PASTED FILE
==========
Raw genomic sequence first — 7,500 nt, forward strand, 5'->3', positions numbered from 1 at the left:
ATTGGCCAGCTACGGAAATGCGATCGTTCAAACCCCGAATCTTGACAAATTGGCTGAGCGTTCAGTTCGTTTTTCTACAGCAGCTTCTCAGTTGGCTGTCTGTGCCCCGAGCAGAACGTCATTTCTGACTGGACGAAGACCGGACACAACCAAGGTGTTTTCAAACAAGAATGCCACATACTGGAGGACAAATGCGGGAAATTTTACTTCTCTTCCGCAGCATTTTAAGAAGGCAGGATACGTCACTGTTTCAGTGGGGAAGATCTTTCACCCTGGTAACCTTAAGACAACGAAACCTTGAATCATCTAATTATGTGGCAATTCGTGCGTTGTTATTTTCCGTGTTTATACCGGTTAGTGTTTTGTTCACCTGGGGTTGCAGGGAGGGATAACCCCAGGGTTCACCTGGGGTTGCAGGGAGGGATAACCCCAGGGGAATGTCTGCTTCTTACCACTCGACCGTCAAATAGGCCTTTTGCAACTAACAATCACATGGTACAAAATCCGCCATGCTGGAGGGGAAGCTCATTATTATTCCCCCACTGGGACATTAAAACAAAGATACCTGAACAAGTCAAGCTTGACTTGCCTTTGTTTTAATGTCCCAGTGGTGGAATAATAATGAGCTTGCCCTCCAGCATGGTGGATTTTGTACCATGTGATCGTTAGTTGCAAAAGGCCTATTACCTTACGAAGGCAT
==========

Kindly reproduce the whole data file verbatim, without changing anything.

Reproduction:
Raw genomic sequence first — 7,500 nt, forward strand, 5'->3', positions numbered from 1 at the left:
ATTGGCCAGCTACGGAAATGCGATCGTTCAAACCCCGAATCTTGACAAATTGGCTGAGCGTTCAGTTCGTTTTTCTACAGCAGCTTCTCAGTTGGCTGTCTGTGCCCCGAGCAGAACGTCATTTCTGACTGGACGAAGACCGGACACAACCAAGGTGTTTTCAAACAAGAATGCCACATACTGGAGGACAAATGCGGGAAATTTTACTTCTCTTCCGCAGCATTTTAAGAAGGCAGGATACGTCACTGTTTCAGTGGGGAAGATCTTTCACCCTGGTAACCTTAAGACAACGAAACCTTGAATCATCTAATTATGTGGCAATTCGTGCGTTGTTATTTTCCGTGTTTATACCGGTTAGTGTTTTGTTCACCTGGGGTTGCAGGGAGGGATAACCCCAGGGTTCACCTGGGGTTGCAGGGAGGGATAACCCCAGGGGAATGTCTGCTTCTTACCACTCGACCGTCAAATAGGCCTTTTGCAACTAACAATCACATGGTACAAAATCCGCCATGCTGGAGGGGAAGCTCATTATTATTCCCCCACTGGGACATTAAAACAAAGATACCTGAACAAGTCAAGCTTGACTTGCCTTTGTTTTAATGTCCCAGTGGTGGAATAATAATGAGCTTGCCCTCCAGCATGGTGGATTTTGTACCATGTGATCGTTAGTTGCAAAAGGCCTATTACCTTACGAAGGCAT